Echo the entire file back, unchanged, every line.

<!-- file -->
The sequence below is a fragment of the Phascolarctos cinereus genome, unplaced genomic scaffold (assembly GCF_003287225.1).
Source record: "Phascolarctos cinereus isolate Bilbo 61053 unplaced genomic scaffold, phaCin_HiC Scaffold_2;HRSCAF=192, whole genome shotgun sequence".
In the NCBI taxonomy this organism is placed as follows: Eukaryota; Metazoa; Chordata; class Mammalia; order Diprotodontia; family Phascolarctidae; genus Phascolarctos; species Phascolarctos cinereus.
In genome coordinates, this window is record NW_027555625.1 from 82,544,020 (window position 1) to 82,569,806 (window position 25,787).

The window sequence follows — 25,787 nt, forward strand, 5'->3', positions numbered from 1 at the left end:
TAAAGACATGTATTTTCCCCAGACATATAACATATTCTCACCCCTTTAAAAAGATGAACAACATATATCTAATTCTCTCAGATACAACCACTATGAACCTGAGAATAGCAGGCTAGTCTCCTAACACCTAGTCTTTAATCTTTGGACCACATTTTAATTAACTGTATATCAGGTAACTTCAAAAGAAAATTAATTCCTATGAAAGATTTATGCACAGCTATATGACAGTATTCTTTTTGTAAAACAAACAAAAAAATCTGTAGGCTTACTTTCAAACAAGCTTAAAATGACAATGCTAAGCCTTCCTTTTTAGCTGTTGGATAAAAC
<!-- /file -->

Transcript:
The sequence below is a fragment of the Phascolarctos cinereus genome, unplaced genomic scaffold (assembly GCF_003287225.1).
Source record: "Phascolarctos cinereus isolate Bilbo 61053 unplaced genomic scaffold, phaCin_HiC Scaffold_2;HRSCAF=192, whole genome shotgun sequence".
In the NCBI taxonomy this organism is placed as follows: Eukaryota; Metazoa; Chordata; class Mammalia; order Diprotodontia; family Phascolarctidae; genus Phascolarctos; species Phascolarctos cinereus.
In genome coordinates, this window is record NW_027555625.1 from 82,544,020 (window position 1) to 82,569,806 (window position 25,787).

The window sequence follows — 25,787 nt, forward strand, 5'->3', positions numbered from 1 at the left end:
TAAAGACATGTATTTTCCCCAGACATATAACATATTCTCACCCCTTTAAAAAGATGAACAACATATATCTAATTCTCTCAGATACAACCACTATGAACCTGAGAATAGCAGGCTAGTCTCCTAACACCTAGTCTTTAATCTTTGGACCACATTTTAATTAACTGTATATCAGGTAACTTCAAAAGAAAATTAATTCCTATGAAAGATTTATGCACAGCTATATGACAGTATTCTTTTTGTAAAACAAACAAAAAAATCTGTAGGCTTACTTTCAAACAAGCTTAAAATGACAATGCTAAGCCTTCCTTTTTAGCTGTTGGATAAAAC